Goldman Sachs' canceled information session indicative of changes in hiring trends
Companies look to hire college graduates who have previously interned with the organization
December 11, 2011, 8:57 pm·
Wharton seniors hoping to get a full-time job with Goldman Sachs after they graduate may have missed an opportunity to familiarize themselves with the company.
Earlier this semester, Goldman Sachs canceled its full-time information session at Penn and reduced the number of interviews available to students.
According to Barbara Hewitt, senior associate director of Career Services, Goldman Sachs’ cancellation may be indicative of a trend in hiring by research, technology, banking, finance and investment management companies.
This trend, Hewitt explained, centers on the fact that many of these companies are increasingly hiring college graduates who have previously held an internship with the organization where they are applying, rather than those who have had no prior experience with the company.
While hiring from intern pools is not abnormal, “this year was a little bit more pronounced” than in previous years, Hewitt said. Companies are “moving in the direction of trying to hire from their summer internship pools.”
Companies are able to ensure that they have a “good fit” by hiring previous interns, she added.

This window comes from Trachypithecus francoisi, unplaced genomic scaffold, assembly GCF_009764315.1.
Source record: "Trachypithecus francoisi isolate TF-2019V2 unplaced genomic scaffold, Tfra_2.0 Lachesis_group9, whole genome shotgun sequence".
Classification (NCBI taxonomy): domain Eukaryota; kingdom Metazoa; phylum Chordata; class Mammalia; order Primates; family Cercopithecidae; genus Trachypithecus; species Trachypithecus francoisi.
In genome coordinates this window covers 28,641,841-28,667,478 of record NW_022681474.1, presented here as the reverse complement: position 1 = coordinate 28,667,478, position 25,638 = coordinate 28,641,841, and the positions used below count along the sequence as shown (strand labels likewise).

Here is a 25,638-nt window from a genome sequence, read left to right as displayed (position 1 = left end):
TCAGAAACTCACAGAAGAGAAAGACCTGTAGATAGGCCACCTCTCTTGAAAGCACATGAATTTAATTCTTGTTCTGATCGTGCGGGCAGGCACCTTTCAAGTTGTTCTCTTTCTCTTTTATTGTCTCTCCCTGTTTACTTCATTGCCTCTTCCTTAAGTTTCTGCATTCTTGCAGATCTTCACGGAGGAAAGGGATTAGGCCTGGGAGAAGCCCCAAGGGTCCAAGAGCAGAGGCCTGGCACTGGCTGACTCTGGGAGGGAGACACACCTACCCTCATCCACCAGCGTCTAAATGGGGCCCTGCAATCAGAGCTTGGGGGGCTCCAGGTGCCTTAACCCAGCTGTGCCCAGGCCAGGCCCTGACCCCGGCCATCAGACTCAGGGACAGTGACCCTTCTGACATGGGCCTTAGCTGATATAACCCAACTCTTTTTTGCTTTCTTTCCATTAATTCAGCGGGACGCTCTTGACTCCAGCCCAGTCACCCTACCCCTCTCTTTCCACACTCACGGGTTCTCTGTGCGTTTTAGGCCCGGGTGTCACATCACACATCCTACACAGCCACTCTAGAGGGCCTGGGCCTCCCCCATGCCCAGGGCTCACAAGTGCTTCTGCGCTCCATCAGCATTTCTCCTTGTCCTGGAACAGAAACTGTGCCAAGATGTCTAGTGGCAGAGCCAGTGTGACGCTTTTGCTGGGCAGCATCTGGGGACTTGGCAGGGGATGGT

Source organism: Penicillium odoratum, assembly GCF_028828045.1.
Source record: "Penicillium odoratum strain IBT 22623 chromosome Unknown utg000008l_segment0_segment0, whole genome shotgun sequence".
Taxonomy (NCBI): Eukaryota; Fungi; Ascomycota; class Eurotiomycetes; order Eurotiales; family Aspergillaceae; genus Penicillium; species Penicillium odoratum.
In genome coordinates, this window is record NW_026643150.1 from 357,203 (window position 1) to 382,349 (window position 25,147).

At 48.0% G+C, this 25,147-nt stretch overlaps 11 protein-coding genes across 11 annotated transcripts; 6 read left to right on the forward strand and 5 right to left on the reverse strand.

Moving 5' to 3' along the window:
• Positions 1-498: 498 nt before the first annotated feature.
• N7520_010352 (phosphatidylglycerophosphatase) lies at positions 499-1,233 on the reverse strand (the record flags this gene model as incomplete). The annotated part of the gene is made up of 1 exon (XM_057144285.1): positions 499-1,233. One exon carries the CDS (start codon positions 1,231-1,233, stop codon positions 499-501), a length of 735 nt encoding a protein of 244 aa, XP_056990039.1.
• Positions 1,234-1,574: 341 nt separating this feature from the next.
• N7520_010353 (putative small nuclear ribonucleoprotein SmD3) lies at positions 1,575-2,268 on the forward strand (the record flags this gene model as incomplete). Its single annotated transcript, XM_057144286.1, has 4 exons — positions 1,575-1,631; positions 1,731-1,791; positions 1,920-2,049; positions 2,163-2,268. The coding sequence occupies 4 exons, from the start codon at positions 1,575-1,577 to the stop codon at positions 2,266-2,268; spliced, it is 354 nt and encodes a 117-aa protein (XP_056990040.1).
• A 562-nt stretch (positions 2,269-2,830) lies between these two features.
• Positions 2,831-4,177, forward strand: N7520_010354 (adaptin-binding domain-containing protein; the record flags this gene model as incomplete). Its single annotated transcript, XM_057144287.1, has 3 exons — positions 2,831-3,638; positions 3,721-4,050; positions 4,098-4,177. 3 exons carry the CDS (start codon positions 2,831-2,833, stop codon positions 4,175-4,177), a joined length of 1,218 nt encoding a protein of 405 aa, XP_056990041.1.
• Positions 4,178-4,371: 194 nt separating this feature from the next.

A Wharton senior and former Goldman Sachs intern — who wished to remain anonymous due to company policy — said her experience has revealed a similar trend.
“All U.S. banks are really interested … in finding the right fit,” she said.
For Goldman Sachs, Penn is “one of the largest feeder schools for their analyst programs,” Hewitt said, adding that about 90 Penn students interned with Goldmach Sachs last summer.
Although the senior plans to work for a different company after she graduates, she said many of her former co-workers will remain at Goldman Sachs.
While the senior said she came into contact with students from many different schools during her internship, she noticed that Wharton was “one of the most well-represented schools.”
Due to the economy and job market, more interns are likely to stay with the company at which they worked full-time after graduation, Hewitt said. From her experience, seniors are less likely to shop around for jobs today as they were in 2006 and 2007, she added.
Regardless, the senior believes Wharton remains an important talent pool from which Goldman Sachs can pull.
“I think [Goldman Sachs] may have scaled back their recruiting events, [but] … Penn overall is still one of the most important schools to any investment banks’ recruitment,” she said.
The Wharton Undergraduate Finance Club hosted an informational visit from Goldman Sachs last month. According to Wharton junior Bridget Chaudhry, the group’s vice president of corporate relations, the event was “extremely well attended.” Chaudhry also believes that Goldman Sachs will continue to visit Penn in the future.
“I am confident that Penn will still be very well represented next year with full-time hires, and they will be back on campus to recruit for interns in the spring,” Hewitt added in an email.
Goldman Sachs canceling one information session is “not [a] huge issue,” Hewitt said, adding that Penn is “still going to have plenty of people on Wall Street.”